In September of 2010 I was introduced to my second child, Buggie. My labor started out as a typical induction. I was given antibiotics for Group B strep, but was allergic to them and the iv had to be stopped and flushed as my airways began to swell. A new antibiotic was given and things progressed as would be expected. My doctor came in and checked me out then broke my water. This all happened around 1 pm. By 3 pm the nurse was calling in another nurse and they were looking at my contractions and Buggie’s heart rate, I did not know this at the time. They quickly put me on oxygen and told me to stay calm, that everything was okay. In my mind I’m thinking really this isn’t my first child I know this isn’t right and you expect me to stay calm?!? I didn’t keep the oxygen on long before I was asking questions to find out what was wrong with me and/or my baby. In a tone that I feel only medical professionals can perfect, they calmly told me my baby’s hear rate was dropping every time I had a contraction. They called it d-cells. This mommy was not going to stay calm. My mind was racing and I was SCARED!
The next hour of my life seemed like the longest there had ever been. Not only was his heart rate dropping with each contraction, but I had stopped dilating. By the time my doctor arrived at the hospital my contractions were stronger and his heart rate was dropping lower. My doctor had to put probes onto his head to be able to better monitor his heart rate and make some quick decisions. She ordered the OR to be prepped and on standby. While that happened she worked to bring my son into the world. She manipulated my cervix, told me when to push, and when to stop. Once Buggie was out she had to unwrap the cord from around his neck. This little man was brought into the world blue as could be. I didn’t realize this until I didn’t hear him cry right away. Thank God for my mom being there. She talked me through everything and did her best to keep me calm. Finally I heard the best sound ever, my little guy cried. **sigh**
Buggie was an easy baby. He didn’t cry, he slept a lot, he ate great. Around 6 months old I started noticing that he wasn’t doing things at the same rate his older sister was. He wasn’t trying to crawl or sit up. I brushed it off as each child will develop in their own time. By a year old he wasn’t walking and wasn’t babbling. My dad and I talked about it and he thought my son might have autism. I talked to his doctor and my concerns were brushed off with “Boys develop slower, he’ll catch up.” He did, at 18 months he finally started walking but still wasn’t talking. He had no eye contact didn’t want to be held, didn’t play with his toys, cried when I had to vacuum, wouldn’t drink from a sippy cup … the list goes on.
Finally after his third birthday I demanded that he be screened by Child Find, he was and when he failed his first hearing test they stopped screening until we saw and ENT. We did, and his hearing was fine. Back to Child Find … again he failed the hearing test … back to ENT … again told he was fine with his hearing. I WAS FED UP! The system was messing with my kid and I was fit to be tied. But what did I know? We moved to a different county and our file was lost in transition (No surprise there), almost a year later we got back for a screening. Lil man was evaluated by a multidisciplinary team, he saw a developmental ped, slp, ot, and so many more. He was diagnosed with PDD-NOS. He was diagnosed as being on the spectrum. In my mind the world was over. I put all the pieces back together and knew I had to go on with what had to be done. I had to take care of things, but I was devastated. The next month was a blur of internet searching, losing friends and feeling alone and angry. DAMN IT, I WAS MAD! Then my oldest daughter had to have oral surgery on a night I was supposed to go to an autism Q&A for one of my classes.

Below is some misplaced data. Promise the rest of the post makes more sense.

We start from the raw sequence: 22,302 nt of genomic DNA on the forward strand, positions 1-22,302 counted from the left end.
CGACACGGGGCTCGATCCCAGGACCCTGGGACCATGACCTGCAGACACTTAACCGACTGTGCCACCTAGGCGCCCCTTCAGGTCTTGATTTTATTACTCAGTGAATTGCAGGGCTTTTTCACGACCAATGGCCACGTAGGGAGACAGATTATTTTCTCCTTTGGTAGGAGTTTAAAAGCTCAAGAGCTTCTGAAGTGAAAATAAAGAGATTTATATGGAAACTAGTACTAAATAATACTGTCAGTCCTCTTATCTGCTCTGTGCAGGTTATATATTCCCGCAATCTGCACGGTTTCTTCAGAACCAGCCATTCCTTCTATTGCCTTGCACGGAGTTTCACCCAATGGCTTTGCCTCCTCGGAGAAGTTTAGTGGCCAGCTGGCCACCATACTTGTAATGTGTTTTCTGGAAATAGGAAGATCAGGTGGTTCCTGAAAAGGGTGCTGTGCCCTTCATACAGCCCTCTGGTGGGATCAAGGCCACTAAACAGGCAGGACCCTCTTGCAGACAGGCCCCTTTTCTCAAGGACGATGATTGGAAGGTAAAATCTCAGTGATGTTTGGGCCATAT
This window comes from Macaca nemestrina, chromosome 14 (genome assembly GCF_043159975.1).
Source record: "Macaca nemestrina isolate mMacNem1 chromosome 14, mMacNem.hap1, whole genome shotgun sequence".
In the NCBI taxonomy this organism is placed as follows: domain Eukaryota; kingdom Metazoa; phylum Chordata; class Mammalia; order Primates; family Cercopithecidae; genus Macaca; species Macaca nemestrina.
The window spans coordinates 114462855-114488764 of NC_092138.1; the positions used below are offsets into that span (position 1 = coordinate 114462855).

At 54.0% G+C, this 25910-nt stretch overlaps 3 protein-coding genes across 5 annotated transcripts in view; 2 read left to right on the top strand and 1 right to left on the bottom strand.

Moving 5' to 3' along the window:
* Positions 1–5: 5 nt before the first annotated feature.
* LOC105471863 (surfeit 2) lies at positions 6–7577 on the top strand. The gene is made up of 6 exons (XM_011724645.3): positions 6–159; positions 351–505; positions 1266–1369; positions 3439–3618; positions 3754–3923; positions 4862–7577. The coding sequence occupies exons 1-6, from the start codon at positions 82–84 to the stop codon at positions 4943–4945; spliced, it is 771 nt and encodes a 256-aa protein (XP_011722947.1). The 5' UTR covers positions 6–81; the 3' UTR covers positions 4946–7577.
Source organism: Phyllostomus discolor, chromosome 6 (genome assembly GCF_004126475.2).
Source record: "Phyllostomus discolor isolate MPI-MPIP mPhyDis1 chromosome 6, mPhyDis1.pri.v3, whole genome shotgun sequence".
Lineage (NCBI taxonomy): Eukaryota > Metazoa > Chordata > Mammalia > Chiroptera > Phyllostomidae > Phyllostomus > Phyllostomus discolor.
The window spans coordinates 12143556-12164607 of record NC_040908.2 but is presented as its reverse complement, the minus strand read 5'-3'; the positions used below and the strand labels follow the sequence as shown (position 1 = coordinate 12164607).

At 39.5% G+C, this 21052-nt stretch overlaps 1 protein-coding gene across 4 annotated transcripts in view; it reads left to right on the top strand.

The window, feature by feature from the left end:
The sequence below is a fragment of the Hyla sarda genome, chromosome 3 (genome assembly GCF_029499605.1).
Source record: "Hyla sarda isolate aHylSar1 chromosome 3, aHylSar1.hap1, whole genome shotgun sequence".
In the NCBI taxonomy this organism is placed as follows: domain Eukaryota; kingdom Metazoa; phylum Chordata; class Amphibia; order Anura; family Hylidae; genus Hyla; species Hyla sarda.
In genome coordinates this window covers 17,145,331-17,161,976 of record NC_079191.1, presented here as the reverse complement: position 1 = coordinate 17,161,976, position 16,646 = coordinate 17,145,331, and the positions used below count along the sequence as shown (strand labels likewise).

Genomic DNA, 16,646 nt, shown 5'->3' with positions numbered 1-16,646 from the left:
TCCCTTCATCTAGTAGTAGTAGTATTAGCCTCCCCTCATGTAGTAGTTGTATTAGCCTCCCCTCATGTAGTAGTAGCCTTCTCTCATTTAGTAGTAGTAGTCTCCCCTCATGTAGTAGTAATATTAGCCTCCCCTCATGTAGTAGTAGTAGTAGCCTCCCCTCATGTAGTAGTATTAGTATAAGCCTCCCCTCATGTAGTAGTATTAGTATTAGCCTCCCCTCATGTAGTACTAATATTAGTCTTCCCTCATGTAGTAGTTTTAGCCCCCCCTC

After she was out of surgery and back home with me and my mom recovering, my mom urged me to go to this Q&A for school. I remember looking at my mom with this look like, seriously mom? My son was just diagnosed a month ago this is the LAST THING I want to do!
I went, still angry at the world. Angry at what, in my mind autism took away.
Here is what I learned that night, a meer month after finding out my son had autism. The world did not take anything from me, it just gave me a name to go with everything I already knew about my son. I remember sitting with my classmates, in front of four other moms who told their stories, bawling my eyes out. One of the moms had told me “Oh, honey don’t cry for us …” she paused, looked at me and said “You’re not crying for us, you’re accepting your new life aren’t you?”
That one statement, that one ounce of compassion from a complete stranger changed my life. That night I shared my story with my classmates, people I didn’t know. That night I accepted that there is nothing that autism took away. That night I cried and mourned what I thought I wanted for my son’s life and accepted where we were at. I became a warrior and a voice for my children.
That night, in front of a room full of strangers, I bonded with a mom and cried because I had finally found peace.
Lil Advocate, Buggie, friend